Both Mags and Tru were rescues and while I have some papers, I don’t know much about where they came from. I don’t know if they were bred by good people. I got Maggie at one and she died at ten – she was in perfect health until the last years of her life. I adopted Tru at seven months old. His issues are part of the Frenchie je ne sais quoi (I don’t put him in t-shirts because it is cute – it’s to keep him from hurting himself when his skin allergies flare up.)

These dogs, all of them, have their stories. Dogs rescued by us and us by them.

May 6th through May 12th is the Humane Society of the United States (HSUS) Puppy Mill Action Week. In the US, thousands of mother dogs are kept in locked cages under horrific conditions. They receive just enough food and water to keep them alive and breeding. Like Gracie, they do not know how to be dogs. They do not know love. And sadly, their puppies make for big profits and often bigger tragedies – like Cowboy’s story.

People ooh and ahh at the doggy in the window, and as long as there is money to be made, this practice will continue. But we can make our voices heard. We can speak up about and against animal abuse and puppy mills by signing this pledge with the HSUS.

And, if you’d love to buy a puppy, please check out these tips from the HSUS to help avoid puppy mills.

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five great things someone else said, vol 35

This wasn’t just plain terrible, this was fancy terrible. This was terrible with raisins in it. – Dorothy Parker

Some days have extra raisins, to paraphrase Dotty Parker.

Monday I punched out my imaginary timecard (the thing we freelancers seem to never do – as though if we did we might melt), to be with my sister. Whatever projects and deadlines and anxieties could wait because I wanted to be sure she was OK. That’s a big sister reflex I’ll never grow out of. Ever.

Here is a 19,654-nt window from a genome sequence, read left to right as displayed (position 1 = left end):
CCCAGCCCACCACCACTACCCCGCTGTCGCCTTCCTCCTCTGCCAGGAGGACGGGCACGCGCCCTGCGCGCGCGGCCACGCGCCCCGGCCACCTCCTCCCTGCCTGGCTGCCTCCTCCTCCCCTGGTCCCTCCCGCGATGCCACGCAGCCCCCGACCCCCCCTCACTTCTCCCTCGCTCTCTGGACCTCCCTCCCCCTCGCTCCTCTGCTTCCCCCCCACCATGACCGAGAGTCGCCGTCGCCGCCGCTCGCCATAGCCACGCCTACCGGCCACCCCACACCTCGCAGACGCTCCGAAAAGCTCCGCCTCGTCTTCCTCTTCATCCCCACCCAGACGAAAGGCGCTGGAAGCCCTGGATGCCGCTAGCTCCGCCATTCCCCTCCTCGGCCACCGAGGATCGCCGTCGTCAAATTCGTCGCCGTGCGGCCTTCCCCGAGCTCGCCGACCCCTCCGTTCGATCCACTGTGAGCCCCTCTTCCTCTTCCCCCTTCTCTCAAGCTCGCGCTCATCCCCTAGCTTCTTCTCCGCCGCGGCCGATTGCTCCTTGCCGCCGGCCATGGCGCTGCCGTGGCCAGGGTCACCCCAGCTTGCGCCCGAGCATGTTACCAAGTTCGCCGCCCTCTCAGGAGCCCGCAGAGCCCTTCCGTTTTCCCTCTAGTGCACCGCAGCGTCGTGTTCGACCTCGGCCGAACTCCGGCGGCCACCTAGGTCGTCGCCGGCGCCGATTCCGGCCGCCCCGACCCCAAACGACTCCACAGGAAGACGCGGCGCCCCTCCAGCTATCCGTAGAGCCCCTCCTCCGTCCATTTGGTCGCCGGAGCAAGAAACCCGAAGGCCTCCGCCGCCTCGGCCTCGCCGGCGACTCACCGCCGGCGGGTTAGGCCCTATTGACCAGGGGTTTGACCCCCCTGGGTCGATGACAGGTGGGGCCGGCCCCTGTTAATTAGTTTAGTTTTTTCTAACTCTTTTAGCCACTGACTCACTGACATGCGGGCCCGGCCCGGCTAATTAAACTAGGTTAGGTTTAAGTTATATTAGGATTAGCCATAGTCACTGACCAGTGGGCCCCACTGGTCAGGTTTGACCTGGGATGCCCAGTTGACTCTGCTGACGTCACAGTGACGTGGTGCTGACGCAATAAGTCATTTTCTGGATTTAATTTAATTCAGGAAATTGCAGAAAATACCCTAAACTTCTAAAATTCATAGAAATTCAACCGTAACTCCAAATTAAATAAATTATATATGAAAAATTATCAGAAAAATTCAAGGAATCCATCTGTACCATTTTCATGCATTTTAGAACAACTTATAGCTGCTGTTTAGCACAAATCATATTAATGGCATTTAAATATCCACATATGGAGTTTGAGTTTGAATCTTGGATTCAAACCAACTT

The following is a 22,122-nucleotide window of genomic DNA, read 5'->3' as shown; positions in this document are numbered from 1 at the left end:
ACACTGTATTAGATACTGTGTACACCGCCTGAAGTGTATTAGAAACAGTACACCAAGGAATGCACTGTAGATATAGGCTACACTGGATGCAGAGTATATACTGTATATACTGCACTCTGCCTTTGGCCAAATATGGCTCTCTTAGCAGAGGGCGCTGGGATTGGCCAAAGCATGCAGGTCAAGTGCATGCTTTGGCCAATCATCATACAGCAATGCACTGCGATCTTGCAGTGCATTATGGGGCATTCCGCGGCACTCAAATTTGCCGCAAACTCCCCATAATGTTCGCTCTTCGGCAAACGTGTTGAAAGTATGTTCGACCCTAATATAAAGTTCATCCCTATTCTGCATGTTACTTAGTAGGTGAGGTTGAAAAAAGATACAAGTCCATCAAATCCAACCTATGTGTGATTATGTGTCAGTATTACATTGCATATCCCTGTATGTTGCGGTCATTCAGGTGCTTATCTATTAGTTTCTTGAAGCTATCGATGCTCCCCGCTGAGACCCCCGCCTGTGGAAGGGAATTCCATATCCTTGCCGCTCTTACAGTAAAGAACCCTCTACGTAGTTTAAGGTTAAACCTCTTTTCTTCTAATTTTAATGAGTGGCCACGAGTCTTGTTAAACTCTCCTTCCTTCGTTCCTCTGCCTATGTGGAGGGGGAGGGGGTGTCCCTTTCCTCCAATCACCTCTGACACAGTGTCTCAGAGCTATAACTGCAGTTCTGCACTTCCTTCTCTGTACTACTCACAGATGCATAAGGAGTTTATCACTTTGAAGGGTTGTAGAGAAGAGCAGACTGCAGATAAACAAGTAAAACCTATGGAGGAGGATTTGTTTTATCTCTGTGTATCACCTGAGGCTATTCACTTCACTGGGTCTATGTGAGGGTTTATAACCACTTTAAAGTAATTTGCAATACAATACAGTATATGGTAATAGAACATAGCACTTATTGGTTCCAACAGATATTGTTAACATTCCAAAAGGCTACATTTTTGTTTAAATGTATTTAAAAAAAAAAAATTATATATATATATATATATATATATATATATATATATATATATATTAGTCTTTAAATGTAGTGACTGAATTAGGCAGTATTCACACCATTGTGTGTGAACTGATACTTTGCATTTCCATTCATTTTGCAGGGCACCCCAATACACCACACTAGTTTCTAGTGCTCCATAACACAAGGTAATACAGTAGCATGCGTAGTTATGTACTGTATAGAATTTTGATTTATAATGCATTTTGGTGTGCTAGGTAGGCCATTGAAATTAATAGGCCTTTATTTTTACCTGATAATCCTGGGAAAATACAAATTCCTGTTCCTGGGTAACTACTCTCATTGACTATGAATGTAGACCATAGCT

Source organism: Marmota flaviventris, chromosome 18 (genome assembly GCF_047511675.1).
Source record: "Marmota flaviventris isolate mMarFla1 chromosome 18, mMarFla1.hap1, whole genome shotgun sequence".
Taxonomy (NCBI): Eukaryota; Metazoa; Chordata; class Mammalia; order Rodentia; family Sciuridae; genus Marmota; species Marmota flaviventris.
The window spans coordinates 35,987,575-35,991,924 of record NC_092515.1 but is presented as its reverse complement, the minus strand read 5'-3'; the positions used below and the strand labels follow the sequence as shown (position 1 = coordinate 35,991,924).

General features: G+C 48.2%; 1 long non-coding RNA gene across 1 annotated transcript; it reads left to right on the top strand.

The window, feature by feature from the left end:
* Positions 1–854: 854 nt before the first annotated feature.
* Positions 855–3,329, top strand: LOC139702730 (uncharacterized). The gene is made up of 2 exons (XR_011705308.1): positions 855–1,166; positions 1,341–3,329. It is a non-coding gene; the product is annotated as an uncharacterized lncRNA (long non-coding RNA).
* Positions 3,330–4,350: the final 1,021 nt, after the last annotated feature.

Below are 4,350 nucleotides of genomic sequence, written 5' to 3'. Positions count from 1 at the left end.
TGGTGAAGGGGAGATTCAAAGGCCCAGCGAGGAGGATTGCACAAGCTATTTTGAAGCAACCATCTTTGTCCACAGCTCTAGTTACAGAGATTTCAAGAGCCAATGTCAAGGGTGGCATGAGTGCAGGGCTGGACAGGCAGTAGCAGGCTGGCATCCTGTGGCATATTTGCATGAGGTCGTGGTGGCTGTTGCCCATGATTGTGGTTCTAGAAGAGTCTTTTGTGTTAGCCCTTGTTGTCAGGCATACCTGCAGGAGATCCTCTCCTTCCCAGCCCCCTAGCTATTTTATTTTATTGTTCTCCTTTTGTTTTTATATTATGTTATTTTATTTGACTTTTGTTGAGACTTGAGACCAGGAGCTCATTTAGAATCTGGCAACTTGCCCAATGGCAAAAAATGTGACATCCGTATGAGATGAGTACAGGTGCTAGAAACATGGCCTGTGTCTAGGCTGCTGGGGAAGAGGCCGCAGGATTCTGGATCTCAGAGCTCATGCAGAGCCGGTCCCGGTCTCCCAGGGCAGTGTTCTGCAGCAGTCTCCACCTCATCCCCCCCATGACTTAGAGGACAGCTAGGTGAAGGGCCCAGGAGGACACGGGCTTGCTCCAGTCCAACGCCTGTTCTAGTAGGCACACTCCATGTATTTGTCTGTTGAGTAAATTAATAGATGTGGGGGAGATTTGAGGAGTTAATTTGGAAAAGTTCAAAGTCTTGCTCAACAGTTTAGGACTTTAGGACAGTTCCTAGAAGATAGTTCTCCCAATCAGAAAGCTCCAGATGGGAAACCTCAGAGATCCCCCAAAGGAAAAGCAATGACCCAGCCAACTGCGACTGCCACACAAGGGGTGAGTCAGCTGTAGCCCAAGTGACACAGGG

About four months ago, a friend was helping to rehome a French bulldog. Since I have one, she thought of me. I may have wanted to take him home the first time I met him. Possibly regretted my first reaction that I couldn’t have another dog. What’s cuter than one French bulldog? Two, right?

It just so happened I knew the perfect home for him as my sister and her fiancé were looking at Frenchie rescues. I was so happy that they were so happy. It was like playing matchmaker only better.

Until Monday, when she came straight from the vet where he’d passed away quite unexpectedly and horribly.

I didn’t know what to say. Tears came easier. I spent a good part of the day trying to wrap my head around the fact that the sweet pup was gone. I felt a gnawing guilt knowing that I brought them together and that the pain they felt was in some way introduced by me. There’s this part of me that always wants to protect her. Always. Like when she was in kindergarten, and I would walk over from the big play yard to the kinder fence at recess to say hi rather than head to the monkey bars. Just to make sure she was OK. She always ran over to say she was.

Monday afternoon, she and her fiancé played with my dogs and we talked and played with the pups some more. They made the afternoon tolerable.

Heading out the door that evening, she thanked me for the three months and ten days she had him. How much they’d meant to her. I didn’t know what to say. I’d spent hours trying to find the right words to comfort them and here she was comforting me. It seemed wrong.

Some things never change. I will forever want to protect her from the world. And she will always be there to tell me everything will be OK. I can’t protect her from reality anymore than she can assure me things are always going to be fine. But we’ll try.

Goodnight, sweet pup. xo a.

And now, four more great things someone else said about, well, not saying much:

I like it when it rains hard. It sounds like white noise everywhere, which is like silence but not empty. – Mark Haddon, The Curious Incident of the Dog in the Night-Time

Not everything has to have a point. Some things just are. – Judy Blume

In Silence there is eloquence. Stop weaving and see how the pattern improves. – Rumi

We could not talk or talk forever and still find things to not talk about. – Best In Show